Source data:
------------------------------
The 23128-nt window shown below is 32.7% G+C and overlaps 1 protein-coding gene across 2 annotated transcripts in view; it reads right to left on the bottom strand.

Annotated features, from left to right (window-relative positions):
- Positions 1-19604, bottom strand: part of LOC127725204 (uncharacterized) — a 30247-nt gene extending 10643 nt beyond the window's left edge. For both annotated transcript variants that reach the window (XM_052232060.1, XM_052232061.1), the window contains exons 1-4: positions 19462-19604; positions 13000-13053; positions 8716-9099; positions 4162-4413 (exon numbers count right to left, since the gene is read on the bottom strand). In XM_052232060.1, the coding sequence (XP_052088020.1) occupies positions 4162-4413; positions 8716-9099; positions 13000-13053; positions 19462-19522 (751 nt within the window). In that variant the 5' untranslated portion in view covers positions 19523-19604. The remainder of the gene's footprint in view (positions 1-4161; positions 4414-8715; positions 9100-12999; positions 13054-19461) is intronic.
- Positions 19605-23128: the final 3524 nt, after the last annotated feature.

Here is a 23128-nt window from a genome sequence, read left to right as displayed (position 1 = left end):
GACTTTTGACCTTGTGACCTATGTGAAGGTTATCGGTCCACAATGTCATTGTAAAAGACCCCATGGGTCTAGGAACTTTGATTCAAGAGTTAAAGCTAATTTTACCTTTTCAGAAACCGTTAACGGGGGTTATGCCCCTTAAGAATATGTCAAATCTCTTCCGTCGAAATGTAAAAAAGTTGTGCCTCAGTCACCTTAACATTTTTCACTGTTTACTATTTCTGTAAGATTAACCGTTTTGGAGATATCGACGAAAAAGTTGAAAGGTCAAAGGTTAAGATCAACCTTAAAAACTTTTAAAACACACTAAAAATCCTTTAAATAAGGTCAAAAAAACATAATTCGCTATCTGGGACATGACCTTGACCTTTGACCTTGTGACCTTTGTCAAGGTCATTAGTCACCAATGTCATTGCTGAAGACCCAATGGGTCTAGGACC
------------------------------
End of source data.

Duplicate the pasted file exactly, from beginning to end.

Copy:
The 23128-nt window shown below is 32.7% G+C and overlaps 1 protein-coding gene across 2 annotated transcripts in view; it reads right to left on the bottom strand.

Annotated features, from left to right (window-relative positions):
- Positions 1-19604, bottom strand: part of LOC127725204 (uncharacterized) — a 30247-nt gene extending 10643 nt beyond the window's left edge. For both annotated transcript variants that reach the window (XM_052232060.1, XM_052232061.1), the window contains exons 1-4: positions 19462-19604; positions 13000-13053; positions 8716-9099; positions 4162-4413 (exon numbers count right to left, since the gene is read on the bottom strand). In XM_052232060.1, the coding sequence (XP_052088020.1) occupies positions 4162-4413; positions 8716-9099; positions 13000-13053; positions 19462-19522 (751 nt within the window). In that variant the 5' untranslated portion in view covers positions 19523-19604. The remainder of the gene's footprint in view (positions 1-4161; positions 4414-8715; positions 9100-12999; positions 13054-19461) is intronic.
- Positions 19605-23128: the final 3524 nt, after the last annotated feature.

Here is a 23128-nt window from a genome sequence, read left to right as displayed (position 1 = left end):
GACTTTTGACCTTGTGACCTATGTGAAGGTTATCGGTCCACAATGTCATTGTAAAAGACCCCATGGGTCTAGGAACTTTGATTCAAGAGTTAAAGCTAATTTTACCTTTTCAGAAACCGTTAACGGGGGTTATGCCCCTTAAGAATATGTCAAATCTCTTCCGTCGAAATGTAAAAAAGTTGTGCCTCAGTCACCTTAACATTTTTCACTGTTTACTATTTCTGTAAGATTAACCGTTTTGGAGATATCGACGAAAAAGTTGAAAGGTCAAAGGTTAAGATCAACCTTAAAAACTTTTAAAACACACTAAAAATCCTTTAAATAAGGTCAAAAAAACATAATTCGCTATCTGGGACATGACCTTGACCTTTGACCTTGTGACCTTTGTCAAGGTCATTAGTCACCAATGTCATTGCTGAAGACCCAATGGGTCTAGGACC